BELGRADE, Serbia July 22, 2010 -- Church bells rang out in unison across Serbia and Kosovo in protest today as Kosovo's declaration of independence was upheld by the International Court of Justice in the Hague ending two and half years of legal limbo for the former Serbian province.
Tensions rose with helicopters from the NATO-led peacekeeping force in Kosovo circling above the divided city of Mitrovica and blocking the bridge that separates Kosovo's majority Albanians from its minority Serbs.
Kosovo declared its independence two and a half years ago.
In 1998 a guerrilla movement, the Kosovo Liberation Army, took up arms to fight the Serbs. A ceasefire was negotiated at the time by American diplomat Richard Holbrooke who is now special envoy for President Obama in Pakistan and Afghanistan. In 1999 NATO forces led by the U.S. launched a 78-day bombing campaign which saw the expulsion of Serbian forces from all of Kosovo and Serbian rule from all but Serb areas. From then until February 2008 Kosovo came under UN administration with the help of NATO forces.
In a 10-4 ruling, the International Court of Justice backed Kosovo's declaration of independence, which has been recognized by the U.S. and most of the European Union states. Russia, China, India and Brazil have refused to recognize Kosovo as an independent country.
All national TV stations broadcast the court's ruling live, roads in the capital of Pristina were empty, and Kosovo's government officials gathered in the government meeting room to watch the court session. Cheers erupted from bars and cafes, where people had gathered to watch the judge deliver the court's opinion.
"This is a blessed day for Kosovo and its citizens," Kosovo President Fatmir Sejdiu said in a press conference in Pristina after the ICJ ruling.
Albanians Jubliant, Serbs Defiant
"This is a great day for Kosovo, and my message to the government of Serbia is 'Come and talk to us,'" Kosovo's foreign minister, Skender Hyseni, said after leaving the court, The Associated Press Reported.
The mood was much different among Serbs.
In the Serbian Orthodox monastery of Visoki Decani in western Kosovo, a man who identified himself only as Father Sava said he fears for the church's security. In the last few weeks, Albanian teenagers have thrown stones at the monastery and hurled insults at the monks in a way reminiscent of the run-up to anti-Serbian riots in 2004.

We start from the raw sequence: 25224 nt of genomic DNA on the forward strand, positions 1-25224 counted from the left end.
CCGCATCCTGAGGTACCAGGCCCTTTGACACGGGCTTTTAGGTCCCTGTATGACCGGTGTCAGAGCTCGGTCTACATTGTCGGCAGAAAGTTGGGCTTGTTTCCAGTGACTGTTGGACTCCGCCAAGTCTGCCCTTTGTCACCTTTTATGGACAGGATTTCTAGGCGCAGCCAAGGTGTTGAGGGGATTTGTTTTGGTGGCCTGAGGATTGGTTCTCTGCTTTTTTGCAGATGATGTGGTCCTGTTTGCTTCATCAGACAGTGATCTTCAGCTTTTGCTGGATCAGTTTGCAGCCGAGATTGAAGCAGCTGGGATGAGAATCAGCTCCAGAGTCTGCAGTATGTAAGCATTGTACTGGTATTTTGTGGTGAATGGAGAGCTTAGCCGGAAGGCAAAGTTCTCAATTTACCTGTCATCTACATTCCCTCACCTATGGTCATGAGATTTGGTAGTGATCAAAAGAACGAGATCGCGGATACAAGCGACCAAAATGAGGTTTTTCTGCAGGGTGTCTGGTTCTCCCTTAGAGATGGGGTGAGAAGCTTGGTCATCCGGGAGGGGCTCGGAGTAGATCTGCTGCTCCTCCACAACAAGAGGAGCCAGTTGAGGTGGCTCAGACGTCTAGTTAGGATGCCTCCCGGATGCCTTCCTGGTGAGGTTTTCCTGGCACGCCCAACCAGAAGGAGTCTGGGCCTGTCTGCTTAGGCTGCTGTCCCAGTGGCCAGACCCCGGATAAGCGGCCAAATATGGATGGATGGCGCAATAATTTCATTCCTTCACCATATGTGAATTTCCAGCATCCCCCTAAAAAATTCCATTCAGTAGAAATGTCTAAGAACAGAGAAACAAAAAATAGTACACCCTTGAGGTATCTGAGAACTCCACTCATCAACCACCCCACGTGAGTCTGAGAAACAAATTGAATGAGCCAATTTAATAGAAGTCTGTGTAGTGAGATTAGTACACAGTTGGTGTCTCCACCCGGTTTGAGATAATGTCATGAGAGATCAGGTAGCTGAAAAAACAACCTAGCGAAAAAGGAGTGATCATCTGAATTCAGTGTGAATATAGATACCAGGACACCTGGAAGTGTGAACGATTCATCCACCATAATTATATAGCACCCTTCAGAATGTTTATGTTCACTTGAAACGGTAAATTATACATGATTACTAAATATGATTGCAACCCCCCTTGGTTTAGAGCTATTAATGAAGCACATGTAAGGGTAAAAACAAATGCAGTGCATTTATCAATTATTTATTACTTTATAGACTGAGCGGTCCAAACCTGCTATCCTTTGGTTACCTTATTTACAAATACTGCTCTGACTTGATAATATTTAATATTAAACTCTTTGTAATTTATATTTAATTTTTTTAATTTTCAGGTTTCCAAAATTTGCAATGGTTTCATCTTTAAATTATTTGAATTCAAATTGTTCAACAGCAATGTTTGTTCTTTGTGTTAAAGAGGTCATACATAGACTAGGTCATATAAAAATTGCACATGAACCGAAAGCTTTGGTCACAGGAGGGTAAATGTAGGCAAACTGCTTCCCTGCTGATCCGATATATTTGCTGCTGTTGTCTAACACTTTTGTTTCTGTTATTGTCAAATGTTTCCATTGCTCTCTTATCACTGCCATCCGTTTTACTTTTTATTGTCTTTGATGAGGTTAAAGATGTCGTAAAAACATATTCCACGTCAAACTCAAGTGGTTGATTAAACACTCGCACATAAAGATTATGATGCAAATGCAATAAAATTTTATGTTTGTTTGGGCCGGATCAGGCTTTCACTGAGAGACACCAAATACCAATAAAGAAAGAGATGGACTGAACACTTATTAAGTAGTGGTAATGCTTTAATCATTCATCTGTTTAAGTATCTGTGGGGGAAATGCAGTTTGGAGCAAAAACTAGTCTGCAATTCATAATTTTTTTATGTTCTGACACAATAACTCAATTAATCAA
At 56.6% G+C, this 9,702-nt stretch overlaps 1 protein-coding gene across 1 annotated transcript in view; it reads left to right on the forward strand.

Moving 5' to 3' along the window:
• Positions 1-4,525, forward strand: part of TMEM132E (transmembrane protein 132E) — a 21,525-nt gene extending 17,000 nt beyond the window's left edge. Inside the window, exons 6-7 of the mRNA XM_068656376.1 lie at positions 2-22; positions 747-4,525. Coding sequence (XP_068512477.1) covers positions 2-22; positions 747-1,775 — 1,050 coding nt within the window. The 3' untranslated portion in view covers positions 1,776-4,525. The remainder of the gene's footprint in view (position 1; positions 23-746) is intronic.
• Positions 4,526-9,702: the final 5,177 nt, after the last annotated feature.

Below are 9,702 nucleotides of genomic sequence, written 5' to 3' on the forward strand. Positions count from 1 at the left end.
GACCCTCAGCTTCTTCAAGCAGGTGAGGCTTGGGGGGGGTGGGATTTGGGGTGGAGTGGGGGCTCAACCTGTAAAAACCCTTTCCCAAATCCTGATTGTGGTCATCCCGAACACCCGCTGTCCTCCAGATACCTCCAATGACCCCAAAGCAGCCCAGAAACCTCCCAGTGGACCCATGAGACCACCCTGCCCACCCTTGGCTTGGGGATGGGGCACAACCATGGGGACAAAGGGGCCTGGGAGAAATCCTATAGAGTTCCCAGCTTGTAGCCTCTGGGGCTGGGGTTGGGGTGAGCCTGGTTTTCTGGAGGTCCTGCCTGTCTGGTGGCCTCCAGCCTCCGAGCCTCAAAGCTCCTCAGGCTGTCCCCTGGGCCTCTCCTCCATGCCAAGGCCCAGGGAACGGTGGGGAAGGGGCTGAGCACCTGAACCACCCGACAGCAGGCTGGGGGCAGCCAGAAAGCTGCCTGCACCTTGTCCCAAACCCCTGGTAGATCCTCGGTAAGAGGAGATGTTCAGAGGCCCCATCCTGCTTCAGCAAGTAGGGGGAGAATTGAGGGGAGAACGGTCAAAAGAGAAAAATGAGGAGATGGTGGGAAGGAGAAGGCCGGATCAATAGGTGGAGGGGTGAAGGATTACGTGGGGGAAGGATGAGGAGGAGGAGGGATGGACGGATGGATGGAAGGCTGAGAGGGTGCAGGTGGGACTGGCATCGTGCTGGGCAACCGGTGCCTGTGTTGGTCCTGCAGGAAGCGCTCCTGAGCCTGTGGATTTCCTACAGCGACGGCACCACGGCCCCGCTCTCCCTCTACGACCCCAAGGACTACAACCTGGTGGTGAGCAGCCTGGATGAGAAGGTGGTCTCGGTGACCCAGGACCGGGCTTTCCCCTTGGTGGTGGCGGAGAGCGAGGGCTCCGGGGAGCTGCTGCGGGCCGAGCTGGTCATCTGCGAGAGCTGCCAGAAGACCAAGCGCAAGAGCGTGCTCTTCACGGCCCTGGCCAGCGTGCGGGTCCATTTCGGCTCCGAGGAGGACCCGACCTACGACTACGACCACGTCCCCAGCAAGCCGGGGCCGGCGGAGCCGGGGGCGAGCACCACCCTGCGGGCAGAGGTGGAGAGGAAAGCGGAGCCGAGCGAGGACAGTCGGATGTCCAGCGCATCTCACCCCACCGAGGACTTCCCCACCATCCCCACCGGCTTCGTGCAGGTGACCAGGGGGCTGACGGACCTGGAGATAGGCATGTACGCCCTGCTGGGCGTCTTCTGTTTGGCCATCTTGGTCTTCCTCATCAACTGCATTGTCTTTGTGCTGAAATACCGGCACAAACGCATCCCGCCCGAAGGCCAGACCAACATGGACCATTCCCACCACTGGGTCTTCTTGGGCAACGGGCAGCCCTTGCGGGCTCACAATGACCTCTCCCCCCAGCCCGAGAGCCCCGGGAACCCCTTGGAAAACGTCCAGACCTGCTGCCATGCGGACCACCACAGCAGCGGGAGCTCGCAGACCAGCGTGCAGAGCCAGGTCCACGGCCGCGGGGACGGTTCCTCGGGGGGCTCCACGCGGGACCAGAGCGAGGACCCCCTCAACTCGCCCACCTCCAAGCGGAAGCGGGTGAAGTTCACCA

"We are in serious danger because we are seen as a symbol of Serbia, even though we are not acting politically," he says.
The monastery lies in the heartland of support for Ramush Haradinaj, Kosovo's former prime minister and leader of guerilla Kosovo Liberation Army during the 1998-1999 war with Serbia. Haradinaj was acquitted of war crimes by the U.N.'s war crimes tribunal in 2008, but was rearrested earlier this week because the appeals chamber found his trial to have been marred by witness intimidation.
Serbia's President Boris Tadic addressed the nation, saying that the court ruling will not change the position of Serbia regarding Kosovo -- that Kosovo is a Serbian province and did not have the right to self-determination.
Serbian Foreign Minister Vuk Jeremic, the architect of the strategy of taking the question to the ICJ, was also defiant.
"Serbia will never, under any circumstances recognize the unilateral declaration of independence of the so-called Republic of Kosovo," Jeremic told reporters outside the International Court of Justice.
"Difficult days are ahead of us ... It is of crucial importance to keep the peace and to stabilize the entire territory of the province (Kosovo)," he added. "It is crucial that our citizens do not react to provocations."
Some tried to cool things down.
"Serbia needs to acknowledge reality in the region, which means also Kosovo's independence and really to proceed with constructive regional policy," Sonja Biserko, president of the Helsinki Committee for Human Rights in Serbia told ABCNews.com.
Serbs Refuse to Accept Kosovo Independence
But many Serbs, it is a difficult thing to accept.
Tens of thousands of ethnic Serbs fled Kosovo after the war and many still live in refugee camps in Serbia. One of those refugees, Snezana Petrovic, came to a prayer for Kosovo at Belgrade's mammouth St Sava Church.
"It's very hard to think about it. Still now I can't believe that I'm not living in my own country anymore," she says. "I feel like I'm a guest here. I still see Kosovo as a part of Serbia. Our roots and our hearts are there."
Retired historian Sava Vukicevic said, "History is obsession with the Serbs. Everyone is familiar with painting of withdrawal from Kosovo Polje in 1389, when Serbs lost to Ottoman Turks. It always has to be dramatic. The bells toll are commemorating yet another defeat but it is now a modern battle fought at the court room in the Hague."